Conscious thought is a way of thinking that allows you to see all of your options clearly so that you can make decisions based on what will benefit you the most overall – not what will satisfy you in the short term.
Imagine what it would feel like to never feel shame for not finishing, or guilt for not doing something. Imagine how freeing it would be to make a decision and have that be that. No second guessing. No what if-ing. Just the ability to make a decision and then move on with full confidence that you made the right choice.
You will use conscious thought to see yourself from outside of your situation. This allows you to make a decision in a clear and logical way and without regret. When you purposely choose a “side” you force yourself to take a stand. When you don’t do this you allow yourself to have split emotions whereby you don’t take responsibility for the outcome on either “side” – and this manifests itself as shame, guilt, or frustration.
I’ll go through some examples of that below, but first we have to talk about what conscious thought actually is.
The Free Dictionary defines ‘conscious’ as having an awareness of one’s environment and one’s own existence, sensations, and thoughts. It defines ‘thought’ as the act or process of thinking; deliberation, meditation, or reflection.
So you could say that ‘conscious thought’ is having an awareness of one’s own thinking, deliberation, meditation, and reflection.
Essentially this means that you have an awareness of yourself, not as yourself, but as an entity outside of your being. You think about yourself and your actions as someone on the outside looking in. Much like a puppet master – you know exactly what strings move all the different parts and you pull them seamlessly and at exactly the right moment to create the perfect show… and by ‘show’, I mean life.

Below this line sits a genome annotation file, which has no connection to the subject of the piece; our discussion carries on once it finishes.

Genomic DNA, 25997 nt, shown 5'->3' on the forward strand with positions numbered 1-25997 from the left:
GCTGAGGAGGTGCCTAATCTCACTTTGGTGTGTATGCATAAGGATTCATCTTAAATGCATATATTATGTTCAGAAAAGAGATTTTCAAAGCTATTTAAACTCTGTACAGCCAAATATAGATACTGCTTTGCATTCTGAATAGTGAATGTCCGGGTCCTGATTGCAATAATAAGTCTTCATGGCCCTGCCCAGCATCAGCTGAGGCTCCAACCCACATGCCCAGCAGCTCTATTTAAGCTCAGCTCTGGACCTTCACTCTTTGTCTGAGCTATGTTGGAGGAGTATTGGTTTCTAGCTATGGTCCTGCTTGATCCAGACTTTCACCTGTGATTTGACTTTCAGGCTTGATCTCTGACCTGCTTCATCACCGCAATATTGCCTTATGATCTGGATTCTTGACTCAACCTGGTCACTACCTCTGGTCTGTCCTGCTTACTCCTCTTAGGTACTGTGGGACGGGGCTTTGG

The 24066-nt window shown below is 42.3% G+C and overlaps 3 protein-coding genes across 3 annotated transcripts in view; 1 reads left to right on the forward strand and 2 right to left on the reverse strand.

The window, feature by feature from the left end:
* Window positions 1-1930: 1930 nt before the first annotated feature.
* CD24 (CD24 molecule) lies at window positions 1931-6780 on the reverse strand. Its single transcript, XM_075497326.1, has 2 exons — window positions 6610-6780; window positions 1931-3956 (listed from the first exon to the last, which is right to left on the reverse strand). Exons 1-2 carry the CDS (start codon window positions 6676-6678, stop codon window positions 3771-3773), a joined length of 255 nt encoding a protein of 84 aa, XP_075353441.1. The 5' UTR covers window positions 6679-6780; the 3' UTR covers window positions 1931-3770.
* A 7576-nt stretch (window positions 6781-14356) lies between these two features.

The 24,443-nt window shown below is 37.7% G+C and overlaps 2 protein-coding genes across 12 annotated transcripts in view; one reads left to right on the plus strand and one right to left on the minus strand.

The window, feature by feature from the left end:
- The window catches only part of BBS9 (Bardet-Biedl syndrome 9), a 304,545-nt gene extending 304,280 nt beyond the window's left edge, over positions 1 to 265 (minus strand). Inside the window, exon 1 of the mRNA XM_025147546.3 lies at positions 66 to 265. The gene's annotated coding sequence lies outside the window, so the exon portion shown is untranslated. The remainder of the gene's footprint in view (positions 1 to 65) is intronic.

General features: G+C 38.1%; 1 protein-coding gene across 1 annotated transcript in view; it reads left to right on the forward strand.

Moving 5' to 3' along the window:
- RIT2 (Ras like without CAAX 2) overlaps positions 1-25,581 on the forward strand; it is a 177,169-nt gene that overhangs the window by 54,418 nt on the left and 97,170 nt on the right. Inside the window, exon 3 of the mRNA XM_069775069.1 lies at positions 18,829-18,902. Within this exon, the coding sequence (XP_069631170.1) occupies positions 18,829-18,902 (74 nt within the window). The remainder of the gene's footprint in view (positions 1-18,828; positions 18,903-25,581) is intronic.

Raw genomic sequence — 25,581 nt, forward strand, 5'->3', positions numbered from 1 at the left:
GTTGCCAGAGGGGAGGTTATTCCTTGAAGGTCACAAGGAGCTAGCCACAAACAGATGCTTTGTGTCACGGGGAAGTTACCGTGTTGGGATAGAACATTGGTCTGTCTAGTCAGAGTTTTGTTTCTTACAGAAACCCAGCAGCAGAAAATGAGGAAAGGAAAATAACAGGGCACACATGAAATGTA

So what does that have to do with making decisions?
If you use conscious thought to make decisions, you see yourself outside of the situation. Instead of looking at the problem from the inside (you) out (everybody else), try looking at the problem from the outside and above. Place yourself outside of the situation and see yourself going through the motions of whatever outcome your decision will have.
What does the outcome look like from that vantage point? You are the puppet master, so what strings do you pull? Use conscious thought to think through your decisions and choose the option that suits you best.
How to use conscious thought to avoid shame and guilt
When you decide to do something but proceed to feel shame about it, you let yourself off the hook for doing the aforementioned thing by beating yourself up about it. For example, maybe you pay a babysitter to watch your kids while you grocery shop because you just want to be away from them sometimes. But, you feel shame that you don’t have an undying desire to be with your children 24/7 so you tell yourself (and anyone who will listen) that the reason is because it’s too hard to shop with them, or because you can’t push them in a cart and push groceries, or because “it’s good for them to experience other people”….
But, the truth is that as much as you love your kids sometimes they drive you crazy and you just need a break and some time to be by yourself and not have tiny chatter running in your ear non-stop. And you need to be able to try on a pair of shoes without a small person crawling underneath the bench and shouting to the entire world that you’re wearing purple underwear. And sometimes you like to buy chocolate when you check out and you don’t want to share it with anyone and then clean up grubby little chocolate fingerprints from all over the interior of your car.